Today, the Sweeney Punch Bowl as is commonly called is the largest cut glass crystal ever made.
It stands five feet, weighs 225 pounds and holds 16 gallons of liquid.
McCluskey says, “This punch bowl has the most interesting history of all because it sat on Mister Sweeney’s grave for 74 years in Greenwood Cemetery where it was pretty much undisturbed for all of these years, but in 1949 the family was concerned basically about its well-being left in the cemetery. So, the family asked Oglebay Institute to take it. It was on display in the Mansion Museum for many years from 1949-1993 then we moved it here to its present location.”
Continuing the tour of the Olgebay Institute’s Glass Museum, it is easy to see how glass has impacted Wheeling.
In the 1830’s, the wealthy would put their prized vegetables on centerpieces on their table in exquisite glass vases.
McCluskey says, “Celery was a symbol of wealth in Victorian America. It was a originally from the Mediterranean and therefore it was exotic, hard to grow and an instant status symbol to the wealthy who could afford celery.”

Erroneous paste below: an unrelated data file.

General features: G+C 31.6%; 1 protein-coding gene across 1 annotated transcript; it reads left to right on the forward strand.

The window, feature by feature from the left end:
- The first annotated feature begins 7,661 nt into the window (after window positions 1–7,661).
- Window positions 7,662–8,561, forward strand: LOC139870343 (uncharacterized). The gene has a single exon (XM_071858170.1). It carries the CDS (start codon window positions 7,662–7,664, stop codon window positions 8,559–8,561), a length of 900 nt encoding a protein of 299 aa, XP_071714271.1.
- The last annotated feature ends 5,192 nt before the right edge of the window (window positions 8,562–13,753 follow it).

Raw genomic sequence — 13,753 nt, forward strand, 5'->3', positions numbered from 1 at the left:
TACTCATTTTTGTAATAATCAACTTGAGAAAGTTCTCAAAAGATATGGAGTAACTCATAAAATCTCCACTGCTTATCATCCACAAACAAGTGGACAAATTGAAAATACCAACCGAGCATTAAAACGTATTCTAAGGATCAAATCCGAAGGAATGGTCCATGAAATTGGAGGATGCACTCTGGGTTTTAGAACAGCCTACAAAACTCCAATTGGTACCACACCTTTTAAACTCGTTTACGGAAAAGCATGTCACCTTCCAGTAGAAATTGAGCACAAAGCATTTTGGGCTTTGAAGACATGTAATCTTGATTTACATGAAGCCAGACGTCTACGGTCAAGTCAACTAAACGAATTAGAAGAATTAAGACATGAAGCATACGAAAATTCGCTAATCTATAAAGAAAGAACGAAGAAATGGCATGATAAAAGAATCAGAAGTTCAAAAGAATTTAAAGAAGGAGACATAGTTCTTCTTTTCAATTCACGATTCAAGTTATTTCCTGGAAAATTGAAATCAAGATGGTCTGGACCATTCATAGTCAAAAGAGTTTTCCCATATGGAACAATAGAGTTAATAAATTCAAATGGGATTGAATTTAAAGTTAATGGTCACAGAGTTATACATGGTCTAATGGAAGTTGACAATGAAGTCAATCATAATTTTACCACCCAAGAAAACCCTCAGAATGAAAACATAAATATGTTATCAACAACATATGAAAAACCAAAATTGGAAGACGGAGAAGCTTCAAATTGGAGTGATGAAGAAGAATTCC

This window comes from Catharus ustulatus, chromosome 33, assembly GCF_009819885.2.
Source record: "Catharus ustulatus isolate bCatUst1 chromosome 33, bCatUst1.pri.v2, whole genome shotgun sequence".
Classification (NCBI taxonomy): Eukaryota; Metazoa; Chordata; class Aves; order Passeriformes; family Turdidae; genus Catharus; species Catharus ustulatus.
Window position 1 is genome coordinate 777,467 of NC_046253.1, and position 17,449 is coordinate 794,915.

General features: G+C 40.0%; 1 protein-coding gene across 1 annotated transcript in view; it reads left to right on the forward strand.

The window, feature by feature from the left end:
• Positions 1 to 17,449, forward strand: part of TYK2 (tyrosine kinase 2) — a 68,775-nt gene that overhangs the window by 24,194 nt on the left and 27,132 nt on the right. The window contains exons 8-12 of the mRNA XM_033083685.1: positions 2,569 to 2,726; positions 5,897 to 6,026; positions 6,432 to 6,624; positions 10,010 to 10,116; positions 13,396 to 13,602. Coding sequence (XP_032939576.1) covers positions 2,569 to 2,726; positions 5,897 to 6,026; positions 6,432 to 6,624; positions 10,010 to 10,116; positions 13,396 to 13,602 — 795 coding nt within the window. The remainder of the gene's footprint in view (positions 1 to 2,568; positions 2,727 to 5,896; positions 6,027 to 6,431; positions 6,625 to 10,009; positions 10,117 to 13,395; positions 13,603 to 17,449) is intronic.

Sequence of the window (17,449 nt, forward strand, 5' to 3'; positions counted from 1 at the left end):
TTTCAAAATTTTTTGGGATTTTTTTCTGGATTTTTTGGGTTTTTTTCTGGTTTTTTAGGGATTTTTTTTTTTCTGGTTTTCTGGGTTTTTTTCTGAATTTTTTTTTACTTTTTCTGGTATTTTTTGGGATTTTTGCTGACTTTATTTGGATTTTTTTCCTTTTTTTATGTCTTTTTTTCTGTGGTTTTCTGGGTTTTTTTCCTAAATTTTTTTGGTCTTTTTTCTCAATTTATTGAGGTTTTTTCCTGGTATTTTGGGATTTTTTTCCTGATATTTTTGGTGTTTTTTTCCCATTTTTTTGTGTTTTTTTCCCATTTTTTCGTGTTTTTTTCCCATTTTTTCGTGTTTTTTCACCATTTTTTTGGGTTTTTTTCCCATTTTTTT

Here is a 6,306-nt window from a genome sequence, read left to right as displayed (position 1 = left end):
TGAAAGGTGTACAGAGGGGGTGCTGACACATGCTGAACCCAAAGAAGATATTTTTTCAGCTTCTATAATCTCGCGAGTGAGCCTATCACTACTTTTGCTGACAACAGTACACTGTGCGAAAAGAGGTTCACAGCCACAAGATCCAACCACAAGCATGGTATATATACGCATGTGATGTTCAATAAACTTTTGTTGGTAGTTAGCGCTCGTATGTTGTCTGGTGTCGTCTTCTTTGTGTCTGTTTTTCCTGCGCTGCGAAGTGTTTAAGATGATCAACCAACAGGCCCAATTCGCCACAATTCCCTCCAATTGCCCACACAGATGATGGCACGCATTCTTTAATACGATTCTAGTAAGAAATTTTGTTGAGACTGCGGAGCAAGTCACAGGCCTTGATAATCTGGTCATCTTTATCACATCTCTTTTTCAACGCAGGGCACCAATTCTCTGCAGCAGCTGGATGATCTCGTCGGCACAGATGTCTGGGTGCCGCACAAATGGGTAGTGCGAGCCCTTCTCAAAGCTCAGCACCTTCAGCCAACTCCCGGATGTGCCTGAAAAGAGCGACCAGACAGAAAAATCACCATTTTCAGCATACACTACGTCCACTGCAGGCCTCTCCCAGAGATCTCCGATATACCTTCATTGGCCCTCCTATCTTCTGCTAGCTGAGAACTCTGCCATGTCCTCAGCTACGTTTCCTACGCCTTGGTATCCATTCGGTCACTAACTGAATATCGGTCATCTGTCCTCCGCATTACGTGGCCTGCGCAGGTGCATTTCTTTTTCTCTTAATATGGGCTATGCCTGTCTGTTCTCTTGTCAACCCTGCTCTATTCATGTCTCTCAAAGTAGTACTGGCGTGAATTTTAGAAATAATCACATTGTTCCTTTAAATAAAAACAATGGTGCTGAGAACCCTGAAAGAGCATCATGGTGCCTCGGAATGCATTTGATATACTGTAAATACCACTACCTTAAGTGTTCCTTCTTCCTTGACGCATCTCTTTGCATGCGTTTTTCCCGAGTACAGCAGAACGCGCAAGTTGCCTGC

Harry Northwood was best known for his colorful pressed glass tableware and ornate carnival glass.
Most do not know that Northwood himself created an amazing cobalt and milk glass cameo broach.
He hand-carved it for his fiancee’.
It is the only hand-carved cameo piece of glass made in the United States.
Instead of receiving a written invitation, in August of 1887, U.S. President Grover Cleveland received an invitation to Wheeling on a pink-colored glass vase.
McCluskey also takes us back in time as she talks about the historical meaning of a coin glass bread plate that was of great significance in 1892.
“Coin glass is the first collectable glass to ever be made in America and it was made here in Wheeling by the Central Glass Company. It was issued in 1892 to commemorate the foundry of the U.S. Mint’s exact rendition of silver dollars, quarters, dimes and other coins which were designed in the mould. It was perfectly made, but it was considered a technical violation of counterfeiting laws. Therefore, the production of this type of glass had to cease after only four months, so it became an instant collector’s item after that time.”
McCluskey says peachblow glass was quite an expensive product.
Peachblow was very popular then and still remains a forever favorite today.
To get the soft cranberry color of this particular glass, McCluskey says, gold is added when it is made.
In the 1880’s, glass replicas of the sandstone towers of the Wheeling Suspension Bridge were even made.
Wheeling glass in its glory would have certainly been something to see.
You may not have known that the city of Wheeling was so well-known for all of its glassmaking wonder, but now that you do, the next time you can be the one to share the story telling them never to take Wheeling glass for granted.
The Oglebay Institute’s Glass Museum opens its doors to the public beginning April 1st from 10 AM to 5 PM daily. It is located on the hilltop at Oglebay Park.